Have you ever wondered what’s in all those corporate boxes of paper sent to the warehouse for storage?
If the answer to that second question is “no” then there could be a problem ahead. Crown Records Management has stored boxes on behalf of clients for many years and even in this data-led age we still look after millions across the world. There’s no shortage of business and legal-critical documents medical records and more that need to be stored: securely, safely and with a view towards their being recalled when necessary.
Storage remains an important service for many businesses and that is unlikely to change; but as information management and data protection continues to evolve, the boxes cannot be ignored.
Unopened storage cartons full of old data could be a threat
GDPR and CCPA are here and bring with them a new age in which citizens are given far greater rights over their personal data.
They will have the right to ask for data to be edited, deleted or ported – and there will be strict timeframes around how quickly requests need to be actioned.
Additionally, there will be far stricter guidelines on what information can be stored in the first place. Businesses will need the express permission of people to collect, store and process their data. There is a potential for substantial fines if information is not managed or used correctly.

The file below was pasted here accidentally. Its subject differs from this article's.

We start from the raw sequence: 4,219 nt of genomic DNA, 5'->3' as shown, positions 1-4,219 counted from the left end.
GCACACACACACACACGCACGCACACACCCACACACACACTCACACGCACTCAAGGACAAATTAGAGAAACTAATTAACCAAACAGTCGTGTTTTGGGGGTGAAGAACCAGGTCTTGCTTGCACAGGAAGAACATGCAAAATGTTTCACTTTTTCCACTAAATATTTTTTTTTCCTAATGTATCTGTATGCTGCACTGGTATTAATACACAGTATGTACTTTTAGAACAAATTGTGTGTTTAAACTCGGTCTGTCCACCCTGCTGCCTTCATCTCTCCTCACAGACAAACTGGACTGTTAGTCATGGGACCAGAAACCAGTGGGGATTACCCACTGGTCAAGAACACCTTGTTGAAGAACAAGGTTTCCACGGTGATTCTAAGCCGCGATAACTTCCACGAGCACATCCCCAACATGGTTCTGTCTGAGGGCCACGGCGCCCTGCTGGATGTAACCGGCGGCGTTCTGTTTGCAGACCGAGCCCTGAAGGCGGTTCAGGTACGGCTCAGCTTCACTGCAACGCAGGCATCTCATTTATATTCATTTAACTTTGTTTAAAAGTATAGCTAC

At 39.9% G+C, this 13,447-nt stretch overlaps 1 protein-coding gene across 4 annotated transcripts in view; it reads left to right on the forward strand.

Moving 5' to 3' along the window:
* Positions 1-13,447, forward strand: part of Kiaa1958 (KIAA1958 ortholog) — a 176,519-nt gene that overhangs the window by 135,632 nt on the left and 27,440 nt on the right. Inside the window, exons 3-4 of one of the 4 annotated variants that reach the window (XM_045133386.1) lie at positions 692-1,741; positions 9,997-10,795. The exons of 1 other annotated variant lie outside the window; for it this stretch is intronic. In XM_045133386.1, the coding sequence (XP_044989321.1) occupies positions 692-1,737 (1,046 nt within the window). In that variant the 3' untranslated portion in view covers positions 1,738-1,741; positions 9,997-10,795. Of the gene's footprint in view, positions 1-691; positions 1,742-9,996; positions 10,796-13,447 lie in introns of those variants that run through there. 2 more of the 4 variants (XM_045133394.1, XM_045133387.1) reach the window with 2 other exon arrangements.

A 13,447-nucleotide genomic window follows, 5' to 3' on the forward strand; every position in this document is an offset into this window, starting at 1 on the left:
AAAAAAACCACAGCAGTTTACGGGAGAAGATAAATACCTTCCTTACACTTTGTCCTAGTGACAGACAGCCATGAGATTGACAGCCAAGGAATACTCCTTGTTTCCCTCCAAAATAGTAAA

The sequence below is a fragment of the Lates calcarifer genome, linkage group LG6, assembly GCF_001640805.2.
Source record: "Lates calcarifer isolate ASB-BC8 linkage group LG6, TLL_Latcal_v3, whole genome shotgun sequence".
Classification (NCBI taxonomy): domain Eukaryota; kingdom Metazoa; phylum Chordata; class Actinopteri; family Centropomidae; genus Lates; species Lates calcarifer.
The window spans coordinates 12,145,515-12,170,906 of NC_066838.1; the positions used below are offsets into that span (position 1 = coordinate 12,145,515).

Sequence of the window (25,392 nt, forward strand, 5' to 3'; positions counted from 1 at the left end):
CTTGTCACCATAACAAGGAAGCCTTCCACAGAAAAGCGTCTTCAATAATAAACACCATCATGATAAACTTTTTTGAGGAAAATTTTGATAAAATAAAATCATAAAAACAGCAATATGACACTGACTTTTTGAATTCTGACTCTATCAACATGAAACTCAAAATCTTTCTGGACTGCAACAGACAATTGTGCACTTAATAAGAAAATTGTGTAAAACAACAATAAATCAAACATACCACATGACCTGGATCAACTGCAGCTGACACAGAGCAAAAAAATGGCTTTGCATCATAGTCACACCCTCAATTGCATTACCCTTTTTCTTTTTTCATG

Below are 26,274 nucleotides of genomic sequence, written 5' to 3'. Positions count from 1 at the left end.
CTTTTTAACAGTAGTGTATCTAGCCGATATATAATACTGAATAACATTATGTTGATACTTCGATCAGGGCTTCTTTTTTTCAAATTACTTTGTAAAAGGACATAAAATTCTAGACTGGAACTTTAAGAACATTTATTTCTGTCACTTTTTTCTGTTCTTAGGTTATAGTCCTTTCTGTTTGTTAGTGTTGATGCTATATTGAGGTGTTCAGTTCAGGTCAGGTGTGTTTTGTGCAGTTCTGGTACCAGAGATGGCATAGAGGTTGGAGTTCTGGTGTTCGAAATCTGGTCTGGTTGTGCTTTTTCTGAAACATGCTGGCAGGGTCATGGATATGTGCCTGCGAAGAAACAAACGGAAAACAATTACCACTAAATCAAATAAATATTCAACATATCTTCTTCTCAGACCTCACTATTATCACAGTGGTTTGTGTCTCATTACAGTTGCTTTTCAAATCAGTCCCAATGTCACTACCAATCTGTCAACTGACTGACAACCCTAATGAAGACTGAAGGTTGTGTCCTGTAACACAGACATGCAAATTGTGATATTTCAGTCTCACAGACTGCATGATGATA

But what not many people have realised is that the new regulations not only applies to digital data, but also to physical data on paper too.
That means keeping boxes full of records when you don’t need to, especially when you have no idea what they contain, is potentially a ticking data time bomb. It could cost businesses a lot of money and in the worst-case scenario lead to potential fines.
So how big is the problem?
Getting accurate figures on the number of boxes affected across the country is difficult because of the mix of outsourced managed items and ‘in-house’ storage facilities. Then there are also self-storage or removals companies that house documents too.
Crown alone stores millions of cartons of documents and estimates that around 15% are either past their destroy date or, have been kept for over 10 years having never been accessed.
Of course, many boxes need to be kept for legal and regulatory reasons and others hold information which could have value in future.
However, a lot of people are keeping boxes of documents ‘just in case’ or because they don’t know what’s in them and no one has the time or funding to do that, so the problem just grows. Some items are kept because of the fear of destroying something that may miraculously become useful on the future.
Under emerging legislation around data privacy, companies urgently need to know what data they are storing, and where it is, and how it is being used. Those that do are more likely to prosper, as the public is more aware and more attuned to the regulations whilst for those that ignore the regulations, the clock is ticking!